The implication is that an attitude of contempt by Trotsky towards Plekhanov would reflect badly on Trotsky’s own character. But why would it? When Service makes this argument [that Trotsky had “utter contempt for Plekhanov] the reason is clear enough. It is part of Service’s character assassination of Trotsky - to portray him as arrogant and overbearing toward his fellow Marxists, echoing in fact the slanders of the Stalinists. And obviously Service sees nothing wrong in Plekhanov’s social chauvinism, and therefore portrays Trotsky as unreasonable and even ungrateful to "the father of Russian Marxism". But on the other hand, why should a revolutionary not feel contempt toward Plekhanov’s support for the war, tempered it is true with respect for his past contribution to Marxism? Recall that Plekhanov’s support for the war effort was so loud and his denunciation of his fellow socialists who opposed the war so vehement that it shocked even those socialists who held a moderate position on the war question. The Italian Socialist leader Angelica Balabanoff expressed her shock when she heard Plekhanov say the following words to her,

“So far as I am concerned if I were not old and sick I would join the army. To bayonet your German comrades would give me great pleasure.”[5]

That North feels that holding Plekhanov in contempt for his actions after World War I reflects badly on Trotsky is more a comment on the drift of North’s politics than anything having to do with a historical analysis of either Trotsky or Plekhanov. For a number of years now North has partaken in an effort in the WSWS and elsewhere to soften the conflict between Social Democracy and revolutionary Marxism. This became an important issue in our polemics with North. (See Dialectical Path of Cognition and Marxism Without its Head or its Heart.) [6] Particularly in our essay The Dialectical Path of Cognition, we brought out the sharp differences that Lenin had with Plekhanov on philosophical questions. His critique of Plekhanov emerged when Lenin undertook a study of Hegel's Science of Logic in the opening days of World War I as part of an effort to get at the philosophical roots of the betrayal of orthodox Marxists such as Plekhanov and Kautsky. Lenin located their failure in their rejection of dialectics and their adaptation to the philosophical methods of the bourgeoisie. North strongly disagreed, basically denying that philosophical method has anything to do with one's political practice. North then went on to ascribe the political betrayal of the principles of socialist internationalism and opposition to imperialist war by Plekhanov and Kautsky to the personal misfortunes of their fate. We showed that North's softening of the theoretical conflict between Social Democracy and Marxism was the flip side of the WSWS's turn in practice away from Trotskyism into the blind alley of sectarian abstentionism on the one hand and adaptation to bourgeois nationalism on the other. [7] North has over the past decade continued to blur the conflict between Social Democracy and Marxism. We had noted this continuing trajectory of North's work when we commented on his participation at another conference where he indicated his solidarity with a revisionist school of historians who have in recent years denied that there was ever a philosophical break by Lenin with the Second Internartional. [8]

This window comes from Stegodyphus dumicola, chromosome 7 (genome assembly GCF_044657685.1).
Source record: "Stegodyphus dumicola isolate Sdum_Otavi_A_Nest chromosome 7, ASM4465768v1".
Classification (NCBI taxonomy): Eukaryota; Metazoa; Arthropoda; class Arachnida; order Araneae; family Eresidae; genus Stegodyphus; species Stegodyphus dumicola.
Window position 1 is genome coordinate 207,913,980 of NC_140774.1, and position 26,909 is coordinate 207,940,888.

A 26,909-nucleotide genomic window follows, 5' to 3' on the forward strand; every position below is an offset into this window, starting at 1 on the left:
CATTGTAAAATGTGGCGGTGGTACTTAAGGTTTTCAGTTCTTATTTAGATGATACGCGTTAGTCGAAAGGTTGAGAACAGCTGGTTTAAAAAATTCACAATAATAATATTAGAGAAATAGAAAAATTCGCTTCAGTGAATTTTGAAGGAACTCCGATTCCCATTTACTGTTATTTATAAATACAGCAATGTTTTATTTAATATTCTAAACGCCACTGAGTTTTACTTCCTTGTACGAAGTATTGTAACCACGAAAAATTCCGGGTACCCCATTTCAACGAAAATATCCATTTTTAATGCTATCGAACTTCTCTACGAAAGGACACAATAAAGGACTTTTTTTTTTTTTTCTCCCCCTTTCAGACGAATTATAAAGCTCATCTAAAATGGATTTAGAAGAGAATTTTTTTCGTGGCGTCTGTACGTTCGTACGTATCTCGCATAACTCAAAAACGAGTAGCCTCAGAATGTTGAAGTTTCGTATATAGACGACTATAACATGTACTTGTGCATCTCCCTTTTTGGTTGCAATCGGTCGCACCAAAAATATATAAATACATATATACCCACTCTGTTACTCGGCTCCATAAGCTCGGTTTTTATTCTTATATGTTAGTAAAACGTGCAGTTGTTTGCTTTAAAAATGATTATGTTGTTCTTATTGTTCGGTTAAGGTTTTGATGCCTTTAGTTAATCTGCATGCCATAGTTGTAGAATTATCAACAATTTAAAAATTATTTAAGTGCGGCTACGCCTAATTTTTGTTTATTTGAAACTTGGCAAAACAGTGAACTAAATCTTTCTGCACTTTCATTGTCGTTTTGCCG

A page from Lenin's notes on Hegel

Thus, North's error in his lecture on Service, while a small matter in itself, provides an insight into an attitude that has been developing for over a decade. And we are not speaking about the attitude of Trotsky toward Plekhanov in this case, but the attitude of North toward Trotsky. One might say that in this one instance North goes from defending Trotsky against Service to defending North against Trotsky.

[2] I previously wrote an extended critique of North’s mostly uncritical attitude toward Plekhanov and its relationship to his current political perspective. See my essay, The Dialectical Path of Cognition and Revolutionizing Practice.  For the "fan club" quote, see, page 71.
[5] Quoted in Plekhanov: The Father of Russian Marxism, by Samuel H. Baron. P. 324.
[6] The Dialectical Path of Cognition was composed in 2003 and published on the permanent revolution web site in 2006.  That essay includes a thorough critique of Plekhanov's Marxism. See  Marxism Without its Head or its Heart (MWHH) was published in installments in 2007.  In that document the relationship between philosophy and political practice is discussed most explicitly in chapter 1,, chapter 3,
[7] For a discussion of the WSWS's sectarian abstentionism towards the revolutionary events in Mexico, see Chapter 1 of MWHH,, page 19 and following. For a discussion of the WSWS's abstentionist attitude toward an important strike of transit workers in New York, see chapter 5 of MWHH,, page 122 and following.  For a discussion of the WSWS's adaptation to bourgeois nationalism in Iraq, see chapter 2 of MWHH,, page 25 and following.  
[8] At a conference held in 2008, North shared the podium with Lars Lih, the most outspoken historian pushing the thesis of a continuity between Lenin and the theory and practice of the Second International. See Comments on 'Leon Trotsky, Soviet Historiography, and the Fate of Classical Marxism' ,